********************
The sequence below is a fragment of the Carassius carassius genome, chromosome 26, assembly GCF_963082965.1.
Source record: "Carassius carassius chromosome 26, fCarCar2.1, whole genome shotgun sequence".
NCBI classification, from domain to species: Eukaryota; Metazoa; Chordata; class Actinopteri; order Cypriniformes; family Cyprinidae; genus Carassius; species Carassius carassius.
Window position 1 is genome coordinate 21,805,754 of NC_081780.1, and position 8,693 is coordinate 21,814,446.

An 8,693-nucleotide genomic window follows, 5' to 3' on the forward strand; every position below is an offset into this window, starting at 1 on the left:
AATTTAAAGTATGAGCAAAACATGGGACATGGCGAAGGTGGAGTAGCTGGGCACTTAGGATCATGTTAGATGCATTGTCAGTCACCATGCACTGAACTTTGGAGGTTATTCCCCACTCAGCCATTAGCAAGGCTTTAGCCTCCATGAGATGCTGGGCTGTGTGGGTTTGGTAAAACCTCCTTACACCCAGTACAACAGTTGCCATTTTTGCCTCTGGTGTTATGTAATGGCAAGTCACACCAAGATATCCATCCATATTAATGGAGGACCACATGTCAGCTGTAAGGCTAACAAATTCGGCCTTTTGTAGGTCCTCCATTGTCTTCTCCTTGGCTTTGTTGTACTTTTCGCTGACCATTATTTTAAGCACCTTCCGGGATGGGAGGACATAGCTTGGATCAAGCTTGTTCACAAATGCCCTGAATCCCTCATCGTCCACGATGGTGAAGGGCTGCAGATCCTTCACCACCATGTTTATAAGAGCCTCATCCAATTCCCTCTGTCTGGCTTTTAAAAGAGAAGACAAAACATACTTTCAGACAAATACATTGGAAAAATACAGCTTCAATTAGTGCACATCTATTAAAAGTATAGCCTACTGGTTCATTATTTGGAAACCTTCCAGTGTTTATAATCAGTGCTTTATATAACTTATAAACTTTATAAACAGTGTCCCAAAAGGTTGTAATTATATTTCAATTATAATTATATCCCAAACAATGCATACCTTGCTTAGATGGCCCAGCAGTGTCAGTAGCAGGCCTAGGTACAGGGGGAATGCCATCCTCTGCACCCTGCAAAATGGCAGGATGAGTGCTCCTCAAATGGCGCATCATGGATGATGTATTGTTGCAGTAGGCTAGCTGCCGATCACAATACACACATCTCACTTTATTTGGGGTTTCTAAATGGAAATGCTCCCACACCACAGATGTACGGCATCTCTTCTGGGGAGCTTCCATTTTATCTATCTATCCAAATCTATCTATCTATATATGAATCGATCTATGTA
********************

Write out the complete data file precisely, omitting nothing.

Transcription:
The sequence below is a fragment of the Carassius carassius genome, chromosome 26, assembly GCF_963082965.1.
Source record: "Carassius carassius chromosome 26, fCarCar2.1, whole genome shotgun sequence".
NCBI classification, from domain to species: Eukaryota; Metazoa; Chordata; class Actinopteri; order Cypriniformes; family Cyprinidae; genus Carassius; species Carassius carassius.
Window position 1 is genome coordinate 21,805,754 of NC_081780.1, and position 8,693 is coordinate 21,814,446.

An 8,693-nucleotide genomic window follows, 5' to 3' on the forward strand; every position below is an offset into this window, starting at 1 on the left:
AATTTAAAGTATGAGCAAAACATGGGACATGGCGAAGGTGGAGTAGCTGGGCACTTAGGATCATGTTAGATGCATTGTCAGTCACCATGCACTGAACTTTGGAGGTTATTCCCCACTCAGCCATTAGCAAGGCTTTAGCCTCCATGAGATGCTGGGCTGTGTGGGTTTGGTAAAACCTCCTTACACCCAGTACAACAGTTGCCATTTTTGCCTCTGGTGTTATGTAATGGCAAGTCACACCAAGATATCCATCCATATTAATGGAGGACCACATGTCAGCTGTAAGGCTAACAAATTCGGCCTTTTGTAGGTCCTCCATTGTCTTCTCCTTGGCTTTGTTGTACTTTTCGCTGACCATTATTTTAAGCACCTTCCGGGATGGGAGGACATAGCTTGGATCAAGCTTGTTCACAAATGCCCTGAATCCCTCATCGTCCACGATGGTGAAGGGCTGCAGATCCTTCACCACCATGTTTATAAGAGCCTCATCCAATTCCCTCTGTCTGGCTTTTAAAAGAGAAGACAAAACATACTTTCAGACAAATACATTGGAAAAATACAGCTTCAATTAGTGCACATCTATTAAAAGTATAGCCTACTGGTTCATTATTTGGAAACCTTCCAGTGTTTATAATCAGTGCTTTATATAACTTATAAACTTTATAAACAGTGTCCCAAAAGGTTGTAATTATATTTCAATTATAATTATATCCCAAACAATGCATACCTTGCTTAGATGGCCCAGCAGTGTCAGTAGCAGGCCTAGGTACAGGGGGAATGCCATCCTCTGCACCCTGCAAAATGGCAGGATGAGTGCTCCTCAAATGGCGCATCATGGATGATGTATTGTTGCAGTAGGCTAGCTGCCGATCACAATACACACATCTCACTTTATTTGGGGTTTCTAAATGGAAATGCTCCCACACCACAGATGTACGGCATCTCTTCTGGGGAGCTTCCATTTTATCTATCTATCCAAATCTATCTATCTATATATGAATCGATCTATGTA